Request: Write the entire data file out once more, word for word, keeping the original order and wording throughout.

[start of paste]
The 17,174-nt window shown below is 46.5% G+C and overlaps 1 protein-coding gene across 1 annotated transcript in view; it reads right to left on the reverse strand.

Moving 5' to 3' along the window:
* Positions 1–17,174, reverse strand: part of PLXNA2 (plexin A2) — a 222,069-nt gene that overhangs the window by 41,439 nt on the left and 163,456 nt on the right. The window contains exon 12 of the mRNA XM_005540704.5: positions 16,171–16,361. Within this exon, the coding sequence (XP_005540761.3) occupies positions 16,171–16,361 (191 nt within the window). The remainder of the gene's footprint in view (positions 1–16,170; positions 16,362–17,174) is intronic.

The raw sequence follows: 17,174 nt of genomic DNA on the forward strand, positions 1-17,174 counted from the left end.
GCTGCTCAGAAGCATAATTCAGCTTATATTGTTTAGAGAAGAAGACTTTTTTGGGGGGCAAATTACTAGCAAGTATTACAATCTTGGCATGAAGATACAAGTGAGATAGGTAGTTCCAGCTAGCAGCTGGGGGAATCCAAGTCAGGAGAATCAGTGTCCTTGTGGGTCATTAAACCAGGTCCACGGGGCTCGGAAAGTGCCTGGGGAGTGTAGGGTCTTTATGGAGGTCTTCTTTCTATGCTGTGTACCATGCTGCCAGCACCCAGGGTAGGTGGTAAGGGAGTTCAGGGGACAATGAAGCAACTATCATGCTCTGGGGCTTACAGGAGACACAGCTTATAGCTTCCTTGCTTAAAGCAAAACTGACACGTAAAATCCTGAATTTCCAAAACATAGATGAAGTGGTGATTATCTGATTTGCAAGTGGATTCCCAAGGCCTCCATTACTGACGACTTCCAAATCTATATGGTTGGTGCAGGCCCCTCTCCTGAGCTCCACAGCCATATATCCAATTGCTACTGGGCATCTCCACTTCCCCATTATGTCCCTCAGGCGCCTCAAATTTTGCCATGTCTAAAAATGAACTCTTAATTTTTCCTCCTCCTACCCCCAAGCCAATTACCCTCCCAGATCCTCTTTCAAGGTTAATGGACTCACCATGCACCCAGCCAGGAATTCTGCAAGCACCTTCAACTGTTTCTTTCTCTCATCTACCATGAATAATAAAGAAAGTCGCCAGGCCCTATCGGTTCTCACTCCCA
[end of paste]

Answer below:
The 17,174-nt window shown below is 46.5% G+C and overlaps 1 protein-coding gene across 1 annotated transcript in view; it reads right to left on the reverse strand.

Moving 5' to 3' along the window:
* Positions 1–17,174, reverse strand: part of PLXNA2 (plexin A2) — a 222,069-nt gene that overhangs the window by 41,439 nt on the left and 163,456 nt on the right. The window contains exon 12 of the mRNA XM_005540704.5: positions 16,171–16,361. Within this exon, the coding sequence (XP_005540761.3) occupies positions 16,171–16,361 (191 nt within the window). The remainder of the gene's footprint in view (positions 1–16,170; positions 16,362–17,174) is intronic.

The raw sequence follows: 17,174 nt of genomic DNA on the forward strand, positions 1-17,174 counted from the left end.
GCTGCTCAGAAGCATAATTCAGCTTATATTGTTTAGAGAAGAAGACTTTTTTGGGGGGCAAATTACTAGCAAGTATTACAATCTTGGCATGAAGATACAAGTGAGATAGGTAGTTCCAGCTAGCAGCTGGGGGAATCCAAGTCAGGAGAATCAGTGTCCTTGTGGGTCATTAAACCAGGTCCACGGGGCTCGGAAAGTGCCTGGGGAGTGTAGGGTCTTTATGGAGGTCTTCTTTCTATGCTGTGTACCATGCTGCCAGCACCCAGGGTAGGTGGTAAGGGAGTTCAGGGGACAATGAAGCAACTATCATGCTCTGGGGCTTACAGGAGACACAGCTTATAGCTTCCTTGCTTAAAGCAAAACTGACACGTAAAATCCTGAATTTCCAAAACATAGATGAAGTGGTGATTATCTGATTTGCAAGTGGATTCCCAAGGCCTCCATTACTGACGACTTCCAAATCTATATGGTTGGTGCAGGCCCCTCTCCTGAGCTCCACAGCCATATATCCAATTGCTACTGGGCATCTCCACTTCCCCATTATGTCCCTCAGGCGCCTCAAATTTTGCCATGTCTAAAAATGAACTCTTAATTTTTCCTCCTCCTACCCCCAAGCCAATTACCCTCCCAGATCCTCTTTCAAGGTTAATGGACTCACCATGCACCCAGCCAGGAATTCTGCAAGCACCTTCAACTGTTTCTTTCTCTCATCTACCATGAATAATAAAGAAAGTCGCCAGGCCCTATCGGTTCTCACTCCCA